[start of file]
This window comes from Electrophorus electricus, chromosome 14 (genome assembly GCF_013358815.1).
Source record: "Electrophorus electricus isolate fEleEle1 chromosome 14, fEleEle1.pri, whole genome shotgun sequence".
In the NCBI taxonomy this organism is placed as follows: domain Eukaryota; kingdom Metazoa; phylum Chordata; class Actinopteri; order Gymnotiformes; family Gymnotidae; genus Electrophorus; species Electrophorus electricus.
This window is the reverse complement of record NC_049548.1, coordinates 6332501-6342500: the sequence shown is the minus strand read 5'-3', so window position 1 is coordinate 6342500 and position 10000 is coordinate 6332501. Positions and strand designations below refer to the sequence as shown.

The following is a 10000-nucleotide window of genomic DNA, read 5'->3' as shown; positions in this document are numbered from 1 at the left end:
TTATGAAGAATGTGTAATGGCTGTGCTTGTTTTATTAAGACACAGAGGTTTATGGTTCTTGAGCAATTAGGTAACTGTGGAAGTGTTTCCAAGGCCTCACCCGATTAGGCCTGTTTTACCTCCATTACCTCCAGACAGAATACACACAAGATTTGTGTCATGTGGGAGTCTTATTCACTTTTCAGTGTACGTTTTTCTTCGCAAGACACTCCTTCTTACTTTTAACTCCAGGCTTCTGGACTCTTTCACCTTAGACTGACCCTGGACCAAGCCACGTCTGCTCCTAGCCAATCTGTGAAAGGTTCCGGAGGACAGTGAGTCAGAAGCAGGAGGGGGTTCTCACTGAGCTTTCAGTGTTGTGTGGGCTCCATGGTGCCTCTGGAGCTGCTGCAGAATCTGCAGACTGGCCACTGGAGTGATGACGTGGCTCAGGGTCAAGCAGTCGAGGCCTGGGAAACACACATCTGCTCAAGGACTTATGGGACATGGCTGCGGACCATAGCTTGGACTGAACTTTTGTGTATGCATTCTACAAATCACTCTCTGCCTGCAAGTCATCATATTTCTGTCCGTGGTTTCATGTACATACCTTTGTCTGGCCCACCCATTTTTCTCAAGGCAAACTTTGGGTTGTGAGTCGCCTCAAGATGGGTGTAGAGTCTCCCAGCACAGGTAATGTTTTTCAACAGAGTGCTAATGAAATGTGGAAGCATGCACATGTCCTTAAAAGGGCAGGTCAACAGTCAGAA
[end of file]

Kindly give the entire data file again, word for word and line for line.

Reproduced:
This window comes from Electrophorus electricus, chromosome 14 (genome assembly GCF_013358815.1).
Source record: "Electrophorus electricus isolate fEleEle1 chromosome 14, fEleEle1.pri, whole genome shotgun sequence".
In the NCBI taxonomy this organism is placed as follows: domain Eukaryota; kingdom Metazoa; phylum Chordata; class Actinopteri; order Gymnotiformes; family Gymnotidae; genus Electrophorus; species Electrophorus electricus.
This window is the reverse complement of record NC_049548.1, coordinates 6332501-6342500: the sequence shown is the minus strand read 5'-3', so window position 1 is coordinate 6342500 and position 10000 is coordinate 6332501. Positions and strand designations below refer to the sequence as shown.

The following is a 10000-nucleotide window of genomic DNA, read 5'->3' as shown; positions in this document are numbered from 1 at the left end:
TTATGAAGAATGTGTAATGGCTGTGCTTGTTTTATTAAGACACAGAGGTTTATGGTTCTTGAGCAATTAGGTAACTGTGGAAGTGTTTCCAAGGCCTCACCCGATTAGGCCTGTTTTACCTCCATTACCTCCAGACAGAATACACACAAGATTTGTGTCATGTGGGAGTCTTATTCACTTTTCAGTGTACGTTTTTCTTCGCAAGACACTCCTTCTTACTTTTAACTCCAGGCTTCTGGACTCTTTCACCTTAGACTGACCCTGGACCAAGCCACGTCTGCTCCTAGCCAATCTGTGAAAGGTTCCGGAGGACAGTGAGTCAGAAGCAGGAGGGGGTTCTCACTGAGCTTTCAGTGTTGTGTGGGCTCCATGGTGCCTCTGGAGCTGCTGCAGAATCTGCAGACTGGCCACTGGAGTGATGACGTGGCTCAGGGTCAAGCAGTCGAGGCCTGGGAAACACACATCTGCTCAAGGACTTATGGGACATGGCTGCGGACCATAGCTTGGACTGAACTTTTGTGTATGCATTCTACAAATCACTCTCTGCCTGCAAGTCATCATATTTCTGTCCGTGGTTTCATGTACATACCTTTGTCTGGCCCACCCATTTTTCTCAAGGCAAACTTTGGGTTGTGAGTCGCCTCAAGATGGGTGTAGAGTCTCCCAGCACAGGTAATGTTTTTCAACAGAGTGCTAATGAAATGTGGAAGCATGCACATGTCCTTAAAAGGGCAGGTCAACAGTCAGAA